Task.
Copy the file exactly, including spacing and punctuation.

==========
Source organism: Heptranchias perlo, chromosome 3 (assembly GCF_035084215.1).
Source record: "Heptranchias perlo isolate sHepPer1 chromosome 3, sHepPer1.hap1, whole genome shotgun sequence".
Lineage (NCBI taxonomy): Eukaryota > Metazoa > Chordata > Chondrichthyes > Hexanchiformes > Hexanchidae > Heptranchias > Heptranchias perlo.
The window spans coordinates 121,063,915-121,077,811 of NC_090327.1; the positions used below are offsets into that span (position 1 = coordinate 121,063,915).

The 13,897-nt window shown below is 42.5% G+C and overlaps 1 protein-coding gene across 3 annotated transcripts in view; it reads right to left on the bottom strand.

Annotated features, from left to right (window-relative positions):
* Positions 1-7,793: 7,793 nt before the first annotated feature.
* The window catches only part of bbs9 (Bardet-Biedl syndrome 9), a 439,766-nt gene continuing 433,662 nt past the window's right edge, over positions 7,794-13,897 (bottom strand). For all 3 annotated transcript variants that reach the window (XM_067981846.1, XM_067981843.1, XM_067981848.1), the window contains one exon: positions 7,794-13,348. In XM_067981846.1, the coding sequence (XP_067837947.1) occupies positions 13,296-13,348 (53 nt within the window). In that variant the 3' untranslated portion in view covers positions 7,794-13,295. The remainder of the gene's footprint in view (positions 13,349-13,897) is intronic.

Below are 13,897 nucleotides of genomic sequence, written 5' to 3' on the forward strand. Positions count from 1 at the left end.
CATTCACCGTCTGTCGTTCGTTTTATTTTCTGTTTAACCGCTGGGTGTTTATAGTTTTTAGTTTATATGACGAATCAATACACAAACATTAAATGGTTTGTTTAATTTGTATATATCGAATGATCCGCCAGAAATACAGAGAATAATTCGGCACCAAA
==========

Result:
Source organism: Heptranchias perlo, chromosome 3 (assembly GCF_035084215.1).
Source record: "Heptranchias perlo isolate sHepPer1 chromosome 3, sHepPer1.hap1, whole genome shotgun sequence".
Lineage (NCBI taxonomy): Eukaryota > Metazoa > Chordata > Chondrichthyes > Hexanchiformes > Hexanchidae > Heptranchias > Heptranchias perlo.
The window spans coordinates 121,063,915-121,077,811 of NC_090327.1; the positions used below are offsets into that span (position 1 = coordinate 121,063,915).

The 13,897-nt window shown below is 42.5% G+C and overlaps 1 protein-coding gene across 3 annotated transcripts in view; it reads right to left on the bottom strand.

Annotated features, from left to right (window-relative positions):
* Positions 1-7,793: 7,793 nt before the first annotated feature.
* The window catches only part of bbs9 (Bardet-Biedl syndrome 9), a 439,766-nt gene continuing 433,662 nt past the window's right edge, over positions 7,794-13,897 (bottom strand). For all 3 annotated transcript variants that reach the window (XM_067981846.1, XM_067981843.1, XM_067981848.1), the window contains one exon: positions 7,794-13,348. In XM_067981846.1, the coding sequence (XP_067837947.1) occupies positions 13,296-13,348 (53 nt within the window). In that variant the 3' untranslated portion in view covers positions 7,794-13,295. The remainder of the gene's footprint in view (positions 13,349-13,897) is intronic.

Below are 13,897 nucleotides of genomic sequence, written 5' to 3' on the forward strand. Positions count from 1 at the left end.
CATTCACCGTCTGTCGTTCGTTTTATTTTCTGTTTAACCGCTGGGTGTTTATAGTTTTTAGTTTATATGACGAATCAATACACAAACATTAAATGGTTTGTTTAATTTGTATATATCGAATGATCCGCCAGAAATACAGAGAATAATTCGGCACCAAA